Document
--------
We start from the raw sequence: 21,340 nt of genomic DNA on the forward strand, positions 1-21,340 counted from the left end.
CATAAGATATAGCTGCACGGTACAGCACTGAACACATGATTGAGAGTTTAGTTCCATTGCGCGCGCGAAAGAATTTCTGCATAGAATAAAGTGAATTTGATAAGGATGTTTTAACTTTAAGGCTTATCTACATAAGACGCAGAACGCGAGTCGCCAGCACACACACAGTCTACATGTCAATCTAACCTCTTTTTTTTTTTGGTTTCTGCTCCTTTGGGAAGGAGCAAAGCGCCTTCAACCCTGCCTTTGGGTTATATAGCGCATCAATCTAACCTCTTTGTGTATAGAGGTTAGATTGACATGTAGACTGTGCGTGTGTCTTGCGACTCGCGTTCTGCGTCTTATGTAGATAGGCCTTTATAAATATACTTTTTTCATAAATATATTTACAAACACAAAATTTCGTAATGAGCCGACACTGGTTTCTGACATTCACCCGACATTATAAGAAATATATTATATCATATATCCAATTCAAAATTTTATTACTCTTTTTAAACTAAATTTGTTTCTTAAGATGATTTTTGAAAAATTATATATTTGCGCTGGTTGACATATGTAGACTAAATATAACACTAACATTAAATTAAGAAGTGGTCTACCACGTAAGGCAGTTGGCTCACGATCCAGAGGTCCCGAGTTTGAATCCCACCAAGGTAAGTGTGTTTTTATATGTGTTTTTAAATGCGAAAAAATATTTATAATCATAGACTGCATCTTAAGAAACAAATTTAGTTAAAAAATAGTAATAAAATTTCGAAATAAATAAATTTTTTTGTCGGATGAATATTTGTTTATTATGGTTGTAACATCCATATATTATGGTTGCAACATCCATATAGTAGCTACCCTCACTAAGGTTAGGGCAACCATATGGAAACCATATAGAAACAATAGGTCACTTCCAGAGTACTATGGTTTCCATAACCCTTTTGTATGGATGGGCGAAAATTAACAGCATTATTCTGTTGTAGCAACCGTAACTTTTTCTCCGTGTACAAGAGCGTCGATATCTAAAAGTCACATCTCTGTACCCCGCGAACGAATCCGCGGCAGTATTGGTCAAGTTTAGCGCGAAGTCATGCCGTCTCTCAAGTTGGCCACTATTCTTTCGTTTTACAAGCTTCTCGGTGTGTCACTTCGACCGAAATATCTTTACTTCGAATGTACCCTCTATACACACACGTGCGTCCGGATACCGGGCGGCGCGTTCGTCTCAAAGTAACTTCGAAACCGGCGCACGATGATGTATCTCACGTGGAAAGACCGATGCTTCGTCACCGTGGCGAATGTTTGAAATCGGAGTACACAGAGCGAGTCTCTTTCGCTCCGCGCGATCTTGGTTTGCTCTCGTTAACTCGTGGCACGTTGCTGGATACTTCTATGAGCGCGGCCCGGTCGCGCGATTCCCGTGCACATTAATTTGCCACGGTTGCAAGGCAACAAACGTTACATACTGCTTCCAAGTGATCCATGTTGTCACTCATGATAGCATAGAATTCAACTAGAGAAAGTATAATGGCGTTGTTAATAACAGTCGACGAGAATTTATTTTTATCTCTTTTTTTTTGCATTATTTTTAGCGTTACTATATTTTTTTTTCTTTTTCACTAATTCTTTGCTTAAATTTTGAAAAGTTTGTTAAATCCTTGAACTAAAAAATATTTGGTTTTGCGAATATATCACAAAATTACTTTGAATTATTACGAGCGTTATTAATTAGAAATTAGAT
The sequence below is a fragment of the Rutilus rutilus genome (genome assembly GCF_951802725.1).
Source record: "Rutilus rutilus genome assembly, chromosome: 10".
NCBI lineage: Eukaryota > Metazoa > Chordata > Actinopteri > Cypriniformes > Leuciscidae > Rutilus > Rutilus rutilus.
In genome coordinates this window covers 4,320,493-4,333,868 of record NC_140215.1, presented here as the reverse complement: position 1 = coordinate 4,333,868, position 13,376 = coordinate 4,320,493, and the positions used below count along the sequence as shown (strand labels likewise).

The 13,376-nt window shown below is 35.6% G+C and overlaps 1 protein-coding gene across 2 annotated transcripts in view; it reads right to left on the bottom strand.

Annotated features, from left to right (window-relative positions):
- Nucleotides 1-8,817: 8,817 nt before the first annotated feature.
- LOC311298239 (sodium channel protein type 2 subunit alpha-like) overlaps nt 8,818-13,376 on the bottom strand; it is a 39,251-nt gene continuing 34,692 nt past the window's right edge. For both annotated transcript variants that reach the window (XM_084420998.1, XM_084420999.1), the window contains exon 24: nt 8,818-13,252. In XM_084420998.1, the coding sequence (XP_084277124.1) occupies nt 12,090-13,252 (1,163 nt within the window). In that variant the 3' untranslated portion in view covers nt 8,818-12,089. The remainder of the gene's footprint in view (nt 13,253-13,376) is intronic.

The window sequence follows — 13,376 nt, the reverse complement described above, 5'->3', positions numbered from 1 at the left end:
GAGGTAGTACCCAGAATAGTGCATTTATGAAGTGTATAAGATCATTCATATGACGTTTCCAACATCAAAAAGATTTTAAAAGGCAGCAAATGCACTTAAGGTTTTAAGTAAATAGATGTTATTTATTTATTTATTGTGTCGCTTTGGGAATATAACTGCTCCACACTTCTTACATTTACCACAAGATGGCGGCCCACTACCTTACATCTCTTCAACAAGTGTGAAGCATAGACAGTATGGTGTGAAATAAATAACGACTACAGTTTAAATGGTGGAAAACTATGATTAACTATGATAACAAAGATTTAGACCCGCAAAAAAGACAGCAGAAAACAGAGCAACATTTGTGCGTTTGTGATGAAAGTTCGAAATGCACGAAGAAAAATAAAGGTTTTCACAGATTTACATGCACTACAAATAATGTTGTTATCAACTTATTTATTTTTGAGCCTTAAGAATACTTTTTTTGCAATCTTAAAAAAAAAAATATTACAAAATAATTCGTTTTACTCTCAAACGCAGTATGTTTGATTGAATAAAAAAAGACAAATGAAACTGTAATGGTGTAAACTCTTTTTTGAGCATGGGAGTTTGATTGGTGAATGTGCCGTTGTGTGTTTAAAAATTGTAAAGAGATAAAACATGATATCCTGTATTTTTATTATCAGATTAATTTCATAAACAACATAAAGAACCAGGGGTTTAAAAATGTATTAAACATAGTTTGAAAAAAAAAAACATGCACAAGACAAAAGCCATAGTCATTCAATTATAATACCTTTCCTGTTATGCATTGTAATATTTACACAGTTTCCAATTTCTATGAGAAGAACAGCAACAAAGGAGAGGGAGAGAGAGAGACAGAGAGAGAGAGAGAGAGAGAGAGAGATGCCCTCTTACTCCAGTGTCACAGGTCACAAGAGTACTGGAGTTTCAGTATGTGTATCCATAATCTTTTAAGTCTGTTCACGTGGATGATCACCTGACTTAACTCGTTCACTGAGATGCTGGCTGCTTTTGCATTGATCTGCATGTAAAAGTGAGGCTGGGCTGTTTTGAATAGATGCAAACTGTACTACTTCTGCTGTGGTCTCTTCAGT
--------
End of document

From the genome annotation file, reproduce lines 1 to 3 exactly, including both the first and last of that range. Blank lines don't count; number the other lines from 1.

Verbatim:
We start from the raw sequence: 21,340 nt of genomic DNA on the forward strand, positions 1-21,340 counted from the left end.
CATAAGATATAGCTGCACGGTACAGCACTGAACACATGATTGAGAGTTTAGTTCCATTGCGCGCGCGAAAGAATTTCTGCATAGAATAAAGTGAATTTGATAAGGATGTTTTAACTTTAAGGCTTATCTACATAAGACGCAGAACGCGAGTCGCCAGCACACACACAGTCTACATGTCAATCTAACCTCTTTTTTTTTTTGGTTTCTGCTCCTTTGGGAAGGAGCAAAGCGCCTTCAACCCTGCCTTTGGGTTATATAGCGCATCAATCTAACCTCTTTGTGTATAGAGGTTAGATTGACATGTAGACTGTGCGTGTGTCTTGCGACTCGCGTTCTGCGTCTTATGTAGATAGGCCTTTATAAATATACTTTTTTCATAAATATATTTACAAACACAAAATTTCGTAATGAGCCGACACTGGTTTCTGACATTCACCCGACATTATAAGAAATATATTATATCATATATCCAATTCAAAATTTTATTACTCTTTTTAAACTAAATTTGTTTCTTAAGATGATTTTTGAAAAATTATATATTTGCGCTGGTTGACATATGTAGACTAAATATAACACTAACATTAAATTAAGAAGTGGTCTACCACGTAAGGCAGTTGGCTCACGATCCAGAGGTCCCGAGTTTGAATCCCACCAAGGTAAGTGTGTTTTTATATGTGTTTTTAAATGCGAAAAAATATTTATAATCATAGACTGCATCTTAAGAAACAAATTTAGTTAAAAAATAGTAATAAAATTTCGAAATAAATAAATTTTTTTGTCGGATGAATATTTGTTTATTATGGTTGTAACATCCATATATTATGGTTGCAACATCCATATAGTAGCTACCCTCACTAAGGTTAGGGCAACCATATGGAAACCATATAGAAACAATAGGTCACTTCCAGAGTACTATGGTTTCCATAACCCTTTTGTATGGATGGGCGAAAATTAACAGCATTATTCTGTTGTAGCAACCGTAACTTTTTCTCCGTGTACAAGAGCGTCGATATCTAAAAGTCACATCTCTGTACCCCGCGAACGAATCCGCGGCAGTATTGGTCAAGTTTAGCGCGAAGTCATGCCGTCTCTCAAGTTGGCCACTATTCTTTCGTTTTACAAGCTTCTCGGTGTGTCACTTCGACCGAAATATCTTTACTTCGAATGTACCCTCTATACACACACGTGCGTCCGGATACCGGGCGGCGCGTTCGTCTCAAAGTAACTTCGAAACCGGCGCACGATGATGTATCTCACGTGGAAAGACCGATGCTTCGTCACCGTGGCGAATGTTTGAAATCGGAGTACACAGAGCGAGTCTCTTTCGCTCCGCGCGATCTTGGTTTGCTCTCGTTAACTCGTGGCACGTTGCTGGATACTTCTATGAGCGCGGCCCGGTCGCGCGATTCCCGTGCACATTAATTTGCCACGGTTGCAAGGCAACAAACGTTACATACTGCTTCCAAGTGATCCATGTTGTCACTCATGATAGCATAGAATTCAACTAGAGAAAGTATAATGGCGTTGTTAATAACAGTCGACGAGAATTTATTTTTATCTCTTTTTTTTTGCATTATTTTTAGCGTTACTATATTTTTTTTTCTTTTTCACTAATTCTTTGCTTAAATTTTGAAAAGTTTGTTAAATCCTTGAACTAAAAAATATTTGGTTTTGCGAATATATCACAAAATTACTTTGAATTATTACGAGCGTTATTAATTAGAAATTAGAT
The sequence below is a fragment of the Rutilus rutilus genome (genome assembly GCF_951802725.1).